Scala Scanning

SourceClear Software Composition Analysis

Finding Vulnerabilities in Scala repositories

Finding vulnerabilities in your Scala repositories using SourceClear is simple. In the following section, you will find steps for running a SourceClear scan using the SourceClear Command Line Interface, but scanning can be performed by any of our CI Integrations as well.

Requirements

Scanning a repository which utilizes Scala and SBT requires the ability to assemble the projects dependencies within the environment you intend to scan the project in. This includes the following requirements:

SBT Requirements

  • Requirements for the SourceClear agent
  • build.sbt in the project’s root folder.
  • project should be built with sbt version >= 0.13.16. If you are overriding the version in the project’s build.properties, ensure the version is set to >= 0.13.16.

Running a scan

You can use SourceClear to scan any code repository which you have access to and fulfills the above requirements. To demonstrate how to run a scan, you can clone one of SourceClear’s public repositories:

git clone https://github.com/srcclr/example-sbt  
Note: You can also scan code repositories hosted on git by using the --url argument with the CLI agent (see documentation for usage), but for the purposes of this guide it will be assumed you have the code stored locally.

Once the code has been cloned to your desktop, point the SourceClear CLI agent at the directory of the repository and scan:

# Replace "example-sbt" with the project folder name of your choosing
srcclr scan path/to/example-sbt

To view more verbose output during the scan process, you can add the --loud argument as well:

srcclr scan path/to/example-sbt --loud

The SourceClear agent will then proceed to use the native package managers in order to identify the dependencies and their versions in your project. The command used varies depending on the build or package manager. Once the agent has evaluated the open source libraries in use, a summary of the scan results will be produced which will include counts for total libraries used, vulnerable libraries, percentage of third party code, as well as a list of the vulnerabilities found.

Viewing scan results

After completing a scan, the bottom of the output in your terminal will include a link to the SourceClear platform to view the scan results in more detail:

Licenses
Unique Library Licenses                   7
Libraries Using GPL                       1
Libraries With No License                 0
Libraries With Multiple Licenses          3

Full Report Details                  https://acmedemo.sourceclear.io/teams/X33hObV/scans/2188500

Navigating to this link will allow you to view the results of your scan in it’s entirety.

The scan results are broken down into the following categories:

  • Issues: This is comprised of out of date libraries, license violations, and vulnerabilities uniquely associated to a specific version of a library within a specific repository.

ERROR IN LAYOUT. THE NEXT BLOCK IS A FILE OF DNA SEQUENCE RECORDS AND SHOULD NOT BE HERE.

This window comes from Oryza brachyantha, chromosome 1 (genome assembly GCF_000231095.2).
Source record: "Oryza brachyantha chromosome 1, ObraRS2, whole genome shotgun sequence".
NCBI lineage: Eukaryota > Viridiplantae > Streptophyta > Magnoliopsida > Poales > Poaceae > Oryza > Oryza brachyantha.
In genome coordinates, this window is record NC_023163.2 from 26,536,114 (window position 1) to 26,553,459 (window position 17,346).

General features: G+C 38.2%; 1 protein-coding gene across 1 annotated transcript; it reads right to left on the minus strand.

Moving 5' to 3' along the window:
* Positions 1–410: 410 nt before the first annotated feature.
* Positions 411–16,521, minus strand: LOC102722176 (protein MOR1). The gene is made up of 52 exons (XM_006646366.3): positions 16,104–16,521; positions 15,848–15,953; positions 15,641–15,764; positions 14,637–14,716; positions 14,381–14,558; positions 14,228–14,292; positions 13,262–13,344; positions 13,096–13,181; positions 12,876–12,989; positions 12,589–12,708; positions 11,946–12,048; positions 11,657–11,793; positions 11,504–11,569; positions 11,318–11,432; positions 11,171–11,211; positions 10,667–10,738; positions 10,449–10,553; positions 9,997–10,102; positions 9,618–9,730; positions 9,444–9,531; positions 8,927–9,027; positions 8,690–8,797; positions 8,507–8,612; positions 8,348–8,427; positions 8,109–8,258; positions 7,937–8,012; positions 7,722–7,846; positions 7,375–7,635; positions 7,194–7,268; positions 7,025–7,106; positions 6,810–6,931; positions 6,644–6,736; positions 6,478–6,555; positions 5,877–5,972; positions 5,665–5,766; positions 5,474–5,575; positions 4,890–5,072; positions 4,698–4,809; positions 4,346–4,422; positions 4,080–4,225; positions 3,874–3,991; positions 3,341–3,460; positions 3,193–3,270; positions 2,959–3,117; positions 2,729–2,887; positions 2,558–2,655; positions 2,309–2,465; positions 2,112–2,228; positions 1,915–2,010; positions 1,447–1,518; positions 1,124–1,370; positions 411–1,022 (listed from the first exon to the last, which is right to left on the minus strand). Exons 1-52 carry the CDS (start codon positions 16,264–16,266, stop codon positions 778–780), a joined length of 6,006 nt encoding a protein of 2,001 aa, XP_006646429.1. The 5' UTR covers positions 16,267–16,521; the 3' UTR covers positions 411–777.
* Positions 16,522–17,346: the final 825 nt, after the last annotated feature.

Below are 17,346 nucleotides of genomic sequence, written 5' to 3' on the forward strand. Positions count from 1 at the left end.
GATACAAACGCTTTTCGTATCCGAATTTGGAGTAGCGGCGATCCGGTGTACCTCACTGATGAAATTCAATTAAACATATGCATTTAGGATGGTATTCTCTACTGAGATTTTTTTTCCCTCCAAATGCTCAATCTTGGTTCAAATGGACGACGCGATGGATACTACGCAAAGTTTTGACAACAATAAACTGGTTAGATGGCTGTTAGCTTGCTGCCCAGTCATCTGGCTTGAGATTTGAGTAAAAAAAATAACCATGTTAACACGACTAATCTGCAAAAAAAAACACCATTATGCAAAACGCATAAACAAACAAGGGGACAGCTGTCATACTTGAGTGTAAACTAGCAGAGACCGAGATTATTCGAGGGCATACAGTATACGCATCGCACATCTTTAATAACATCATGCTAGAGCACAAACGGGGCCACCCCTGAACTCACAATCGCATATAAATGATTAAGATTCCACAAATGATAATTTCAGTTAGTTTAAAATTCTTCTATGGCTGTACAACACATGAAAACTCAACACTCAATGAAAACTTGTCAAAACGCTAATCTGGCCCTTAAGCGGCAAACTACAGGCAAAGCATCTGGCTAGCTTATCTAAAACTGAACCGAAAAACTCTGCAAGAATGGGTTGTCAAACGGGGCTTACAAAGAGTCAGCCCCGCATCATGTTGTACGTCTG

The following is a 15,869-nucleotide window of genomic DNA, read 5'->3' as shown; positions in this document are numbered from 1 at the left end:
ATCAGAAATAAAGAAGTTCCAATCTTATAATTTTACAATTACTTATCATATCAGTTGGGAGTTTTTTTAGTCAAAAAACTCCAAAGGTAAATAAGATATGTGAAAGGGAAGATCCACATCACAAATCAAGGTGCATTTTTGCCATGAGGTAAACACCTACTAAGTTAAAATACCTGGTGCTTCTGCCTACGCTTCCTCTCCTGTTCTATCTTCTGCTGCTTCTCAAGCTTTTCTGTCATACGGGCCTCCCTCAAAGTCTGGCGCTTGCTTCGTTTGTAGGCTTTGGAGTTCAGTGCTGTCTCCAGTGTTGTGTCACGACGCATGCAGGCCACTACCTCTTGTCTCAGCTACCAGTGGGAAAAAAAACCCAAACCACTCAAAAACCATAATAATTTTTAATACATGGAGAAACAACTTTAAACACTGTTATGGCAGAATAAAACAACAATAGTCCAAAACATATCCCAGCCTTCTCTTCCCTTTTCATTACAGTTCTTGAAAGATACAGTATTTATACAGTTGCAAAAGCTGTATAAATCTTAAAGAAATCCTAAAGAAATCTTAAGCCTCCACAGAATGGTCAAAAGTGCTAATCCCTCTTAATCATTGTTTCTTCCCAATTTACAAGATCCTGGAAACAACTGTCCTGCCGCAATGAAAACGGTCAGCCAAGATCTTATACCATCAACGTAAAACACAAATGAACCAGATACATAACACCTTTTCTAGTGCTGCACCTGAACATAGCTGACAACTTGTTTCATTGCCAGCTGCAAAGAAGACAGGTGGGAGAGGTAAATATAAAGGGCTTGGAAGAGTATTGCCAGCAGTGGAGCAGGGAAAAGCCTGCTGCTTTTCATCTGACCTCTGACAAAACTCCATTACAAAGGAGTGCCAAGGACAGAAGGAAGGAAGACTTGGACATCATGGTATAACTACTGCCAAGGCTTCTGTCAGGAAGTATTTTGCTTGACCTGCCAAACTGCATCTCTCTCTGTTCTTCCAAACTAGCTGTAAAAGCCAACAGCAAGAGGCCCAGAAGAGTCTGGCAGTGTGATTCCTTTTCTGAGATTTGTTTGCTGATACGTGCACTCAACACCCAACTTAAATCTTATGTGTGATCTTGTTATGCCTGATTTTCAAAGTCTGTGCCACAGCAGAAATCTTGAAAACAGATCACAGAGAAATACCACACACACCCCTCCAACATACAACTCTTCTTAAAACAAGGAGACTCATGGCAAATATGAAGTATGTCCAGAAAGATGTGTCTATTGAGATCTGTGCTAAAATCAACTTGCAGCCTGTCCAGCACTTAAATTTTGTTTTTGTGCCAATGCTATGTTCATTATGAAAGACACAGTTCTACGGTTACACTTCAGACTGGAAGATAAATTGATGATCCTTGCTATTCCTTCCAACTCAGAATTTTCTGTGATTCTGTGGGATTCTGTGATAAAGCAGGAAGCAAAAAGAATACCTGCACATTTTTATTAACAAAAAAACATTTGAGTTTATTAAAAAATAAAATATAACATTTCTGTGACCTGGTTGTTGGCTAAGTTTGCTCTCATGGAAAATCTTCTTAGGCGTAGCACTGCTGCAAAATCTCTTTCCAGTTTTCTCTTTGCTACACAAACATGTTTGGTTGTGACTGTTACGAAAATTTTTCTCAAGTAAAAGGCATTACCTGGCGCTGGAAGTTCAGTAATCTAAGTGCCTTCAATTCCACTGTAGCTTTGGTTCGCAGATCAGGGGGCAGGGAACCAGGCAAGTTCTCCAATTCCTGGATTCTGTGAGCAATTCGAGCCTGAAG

• Vulnerabilities: This list represents the set of unique vulnerabilities across a specific project. If multiple libraries in a given project are associated with the same vulnerability, the vulnerability will only appear once in this list.
  • Libraries: Libraries consist of each open source library that SourceClear has identified within a code project.
  • Licenses: Licenses allow users to view the software license information associated with each open source library in use.

You can find more details on these categories in the Issues, Vulnerabilities, Libraries, and Licensesdocumentation article.

Fixing vulnerability issues

After viewing the scan results, users will likely want to fix the vulnerabilities discovered in their SBT project. SourceClear provides clear instructions for fixing vulnerability issues through the web interface.

Fixing a direct vulnerability

When a library is specifically referenced in your configuration file, SourceClear refers to the library as a “direct” dependency. Fixing a vulnerability in a direct dependency using SourceClear is simple. Using the open source projects mentioned in the Running a scan section and after having navigated to the project scan results within the SourceClear UI, you can filter down to “Vulnerability” issues which are included only in “Direct Libraries”.

After filtering the scan results, you can drill into an issue to find out how to fix it by clicking the issue id next to the vulnerability name. This will bring you to the issue details page, where you will find information on fixing the vulnerability. In general, the best way to fix a vulnerability in a direct dependency is to update the version in use to the version recommended by SourceClear. SourceClear recommends a version which is not associated with the vulnerability you are subject to, in addition to any other vulnerabilities which might result from switching to a different version. In order to prevent the update from having significant impact on your code, the recommended version will be the closest to your current version while still not being associated with other vulnerabilities.

Note: Some libraries include vulnerabilities which have not yet been fixed, and therefore SourceClear cannot provide a version to update to. In cases such as this, it is recommended you either create a pull request to the unfixed library or use a different library in your code.

Validating a fixed vulnerability

Validate the fix you have made to your repository by running a SourceClear scan prior to committing your code changes by adding the --allow-dirty option to ignore uncommitted changes within your code:

srcclr scan /path/to/example-sbt --allow-dirty

Once you have verified the vulnerability no longer shows up in the scan output, you can proceed to commit your code and you will have fixed the vulnerability.